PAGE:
Verdi's Requiem brings with it a huge sense of occasion. Turned to at times of national tragedy, it communicates an emotional power where the words of politicians frequently fail. It is also a ceremonial work. Last week it brought the BBC Proms proper to a close (ahead of the Last Night's shenanigans), while yesterday it launched the London Symphony Orchestra's new season with tremendous fanfare. Gianandrea Noseda conducted a gripping performance high on drama, living up to Hans von Bülow's description of the Requiem as “an opera in ecclesiastical garb”.

There are few Verdi conductors today to match Noseda. He lives and breathes the music. It courses through his veins. Dynamics were stretched to the fullest extent. The opening emerged out of a true silence (impossible in the Royal Albert Hall), while hellfire and damnation blazed around the Barbican as the splendid LSO brass let rip. Noseda was at his most animated, never shirking away from a grand gesture, knees flexing, springing on the podium. Floating palms wafted the music to softness, as he mouthed the text, drawing his fingers to his lips. He drove Verdi's score at a frightening pace – sometimes faster than his soloists wanted – injecting energy at every turn. The Dies irae was terrifically vehement.

Despite a soggy entry in the Agnus Dei, the London Symphony Chorus sang with authority, weight and explosive power, particularly after the soloists' initial entry. But the laurels in this performance went to the London Symphony Orchestra itself. The woodwinds shone, from Olivier Stankiewicz's beautifully turned oboe phrases in the Ingemisco to Adam Walker's lilting flute in the Hostias (so reminiscent of Aida's Nile Scene) to the quartet of bassoons, intoning their priestly chants in the Libera me. Double bass pizzicatos struck like tolling bells in the Lux aeterna.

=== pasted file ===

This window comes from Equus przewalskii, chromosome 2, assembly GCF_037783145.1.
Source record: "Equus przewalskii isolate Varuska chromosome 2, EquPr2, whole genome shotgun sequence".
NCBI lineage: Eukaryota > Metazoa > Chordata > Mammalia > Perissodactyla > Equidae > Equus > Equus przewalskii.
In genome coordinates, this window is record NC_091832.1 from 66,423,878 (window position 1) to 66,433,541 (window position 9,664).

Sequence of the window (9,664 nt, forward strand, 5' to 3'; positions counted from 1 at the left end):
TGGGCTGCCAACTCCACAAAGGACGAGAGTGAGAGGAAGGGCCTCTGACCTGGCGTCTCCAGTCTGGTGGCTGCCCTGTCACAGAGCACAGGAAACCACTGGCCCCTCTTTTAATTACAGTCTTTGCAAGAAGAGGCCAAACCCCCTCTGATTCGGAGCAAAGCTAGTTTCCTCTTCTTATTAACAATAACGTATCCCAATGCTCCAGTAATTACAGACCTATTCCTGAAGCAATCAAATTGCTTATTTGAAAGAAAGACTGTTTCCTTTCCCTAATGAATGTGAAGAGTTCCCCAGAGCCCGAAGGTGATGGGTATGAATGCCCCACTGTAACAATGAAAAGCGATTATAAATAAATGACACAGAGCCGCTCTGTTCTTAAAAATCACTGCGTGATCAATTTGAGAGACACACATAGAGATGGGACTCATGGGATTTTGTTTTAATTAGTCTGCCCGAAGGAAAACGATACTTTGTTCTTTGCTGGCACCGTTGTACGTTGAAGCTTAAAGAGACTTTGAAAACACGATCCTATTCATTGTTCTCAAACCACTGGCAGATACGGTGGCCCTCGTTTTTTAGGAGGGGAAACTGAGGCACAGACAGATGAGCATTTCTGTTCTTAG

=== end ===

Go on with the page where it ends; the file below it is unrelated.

The work which best supports von Bülow's claim that the Requiem is essentially an opera is Aida. The Requiem shares the same musical language: grand processional music of triumph; a severe judgement scene; mournful prayer; and release through death. Moreover, three of the soloists at the Requiem's first performance in 1874 (Teresa Stolz, Maria Waldmann and Ormondo Maini) had sung principal roles in the European première of Aida two years earlier. (Tenor Giuseppe Capponi was scheduled to sing Radamès but had withdrawn due to illness.) Therefore, when I hear the Requiem, I listen for soloists capable of taking those Aida roles.

Of the quartet gathered here, mezzo Daniela Barcellona has sung Amneris, but she sounded underpowered here. Her warm lower register and sensitive phrasing offered balm in the Recordare, but essentially she is a Rossini specialist, like Michele Pertusi, whose charcoal bass was too soft-grained, despite sympathetic phrasing in the Confutatis. Given the way his voice has grown recently, tenor Francesco Meli could be a Radamès-in-waiting, his full-throated, forward sound superb in a honeyed Ingemisco. Erika Grimaldi has a pleasant soprano, not unlike Mirella Freni in timbre, but streaked with dark molasses. In the Agnus Dei she displayed a worrying tendency to swoop up to notes, but she delivered a fervent, searching Libera me.

With virtuosic playing, Noseda extracted every ounce of drama from this Verdian masterpiece. Small wonder that the conductor kissed the score at the end.